Tuesday, January 20, 2009


My first real-live writing gig came from Hank Nuwer, then editor at "Arts Indiana" magazine. Hank agreed to let this beginning writer do a piece on four Indiana artists and the person each considered to be their most important mentor. The headliner in Hank's quartet was Maestro Raymond Leppard, conductor of the Indianapolis Symphony Orchestra.

Eras can be labeled "BC", Before Christ, or "AD" for Anno Domini. This particular point in the sweep of time might have been called "BG," as in "Before Google." 

I was a noob, the Web was not in common use, and it hadn't occurred to me to do even the most basic of background preparation. I suppose I thought I'd go in cold, maybe charm him with something like: "Hi, Maestro. Well, then. Did you have a mentor? So, who was that?" We can safely assume that Bill Moyers was not fearing for his job.

Two days before my scheduled interview with Maestro Leppard, I was invited to a dinner party and I was feeling out of my league. My liberal arts degree was growing moss, I had a year of sobriety in my pocket, and I was working a low-paying job at a local hospital. The other guests by contrast were accomplished and successful. A partner at an accounting firm. A real-estate developer. A lawyer. And me.

The conversation made its way around the table. People were talking about the deals they were in. The case they just tried. The strip-mall they were building. Their vacations.

It came around to me. "So, Joe... what do you do?" Eyes pivoted in my direction.

What was I supposed to say?  Nice of you to ask, counselor. I, in fact, am working a shit job and letting a bachelor’s go to waste. I live in a one-bedroom apartment and drive a banged-up hooptie. I’m trying not to drink. That's what I do.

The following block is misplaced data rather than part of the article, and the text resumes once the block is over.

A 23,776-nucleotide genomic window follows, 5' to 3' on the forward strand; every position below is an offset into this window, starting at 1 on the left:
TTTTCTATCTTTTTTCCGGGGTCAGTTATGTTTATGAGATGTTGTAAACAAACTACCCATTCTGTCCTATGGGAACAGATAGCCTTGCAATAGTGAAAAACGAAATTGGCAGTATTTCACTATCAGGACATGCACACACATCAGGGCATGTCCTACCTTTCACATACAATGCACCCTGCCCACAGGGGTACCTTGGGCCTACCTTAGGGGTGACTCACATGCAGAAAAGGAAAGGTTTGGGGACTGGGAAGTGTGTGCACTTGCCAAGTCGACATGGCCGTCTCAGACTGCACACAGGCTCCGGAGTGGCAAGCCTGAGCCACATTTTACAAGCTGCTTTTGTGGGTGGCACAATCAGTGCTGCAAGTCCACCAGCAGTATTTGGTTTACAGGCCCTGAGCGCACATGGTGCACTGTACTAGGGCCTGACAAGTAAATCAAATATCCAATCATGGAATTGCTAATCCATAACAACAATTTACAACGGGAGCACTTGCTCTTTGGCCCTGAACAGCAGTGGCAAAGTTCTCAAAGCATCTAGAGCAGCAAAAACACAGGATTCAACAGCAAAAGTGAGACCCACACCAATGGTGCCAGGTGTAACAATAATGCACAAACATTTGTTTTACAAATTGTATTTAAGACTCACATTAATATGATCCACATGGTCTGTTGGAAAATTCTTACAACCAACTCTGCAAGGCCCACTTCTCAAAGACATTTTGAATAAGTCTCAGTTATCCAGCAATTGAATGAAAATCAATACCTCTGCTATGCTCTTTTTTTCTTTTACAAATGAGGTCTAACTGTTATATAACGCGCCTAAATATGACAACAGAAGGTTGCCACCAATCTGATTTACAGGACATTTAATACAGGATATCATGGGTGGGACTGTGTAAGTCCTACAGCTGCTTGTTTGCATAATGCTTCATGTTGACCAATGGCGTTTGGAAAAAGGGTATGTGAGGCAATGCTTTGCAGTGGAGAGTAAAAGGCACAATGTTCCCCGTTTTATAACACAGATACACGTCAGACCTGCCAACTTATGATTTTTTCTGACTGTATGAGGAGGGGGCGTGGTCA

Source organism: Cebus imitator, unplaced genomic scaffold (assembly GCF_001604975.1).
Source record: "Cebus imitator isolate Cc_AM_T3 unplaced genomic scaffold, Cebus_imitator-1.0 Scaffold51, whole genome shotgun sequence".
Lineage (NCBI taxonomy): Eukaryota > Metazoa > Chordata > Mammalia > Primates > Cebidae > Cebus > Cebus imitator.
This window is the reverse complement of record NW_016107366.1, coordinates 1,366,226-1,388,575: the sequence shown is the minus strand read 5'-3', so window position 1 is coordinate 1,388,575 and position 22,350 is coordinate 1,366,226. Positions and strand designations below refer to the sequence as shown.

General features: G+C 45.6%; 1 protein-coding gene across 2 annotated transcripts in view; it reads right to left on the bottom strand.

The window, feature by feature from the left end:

But by the grace of Hank Nuwer and this little arts magazine, I felt I had a card to play. I felt the right to claim: "I am a writer."

"Why, how interesting!" the hostess said. "What are you working on now?"

I told them about Leppard and my magazine assignment and tried to act cool and casual, hoping they'd ask enough questions to help me help myself avoid looking like a poser, but not so many questions as to reveal that this was not the most recent thing I’d written, it was the only thing.

"Maestro Leppard?" the hostess said. "He happens to be a good friend of mine. Have you read his book?"

"Book? Yeah. No. Right, of course. His book.” Careful now. Try not to look like a dilettante. “Would you mind if I see it? I mean, I... um... have it reserved at the library.  But if you have a copy."

The hostess went to her office and returned with a 668-page hard-bound volume entitled, Raymond Leppard on Music: An Anthology of Critical and Autobiographical Writings. 

She handed me the book and I felt its heft. "Would you mind if I borrowed this for the weekend? It would save me time... going to the library. I'm talking with him on Monday and I'm supposed to ask him about 'his most significant mentor.'"

"Mentor? Oh, it's in there," the hostess said.

I looked down at this heavy thing in my hands and cracked it open to a random page out of 668 pages. I didn't scan the index for "mentor."  Didn't browse the table of contents.  Didn't leaf through the pages.  I opened it to where it fell open. At random, I thought.

I looked down to the page. My eyes fell to a sentence. The sentence was even underlined in pencil:

"My mentor was a man named Hubert Middleton; he never produced anything of significance... except people."

I felt a tingle and disorientation and awe. I imagined I heard a voice:

"You want to do this? To write? We will help you."


Hank Nuwer said...

Loved revisiting this piece of Joe's.

Joe said...

Thanks, Hanker. You helped get me started.

Hank Nuwer said...

It's such a great story with details that put me in awe, Josef!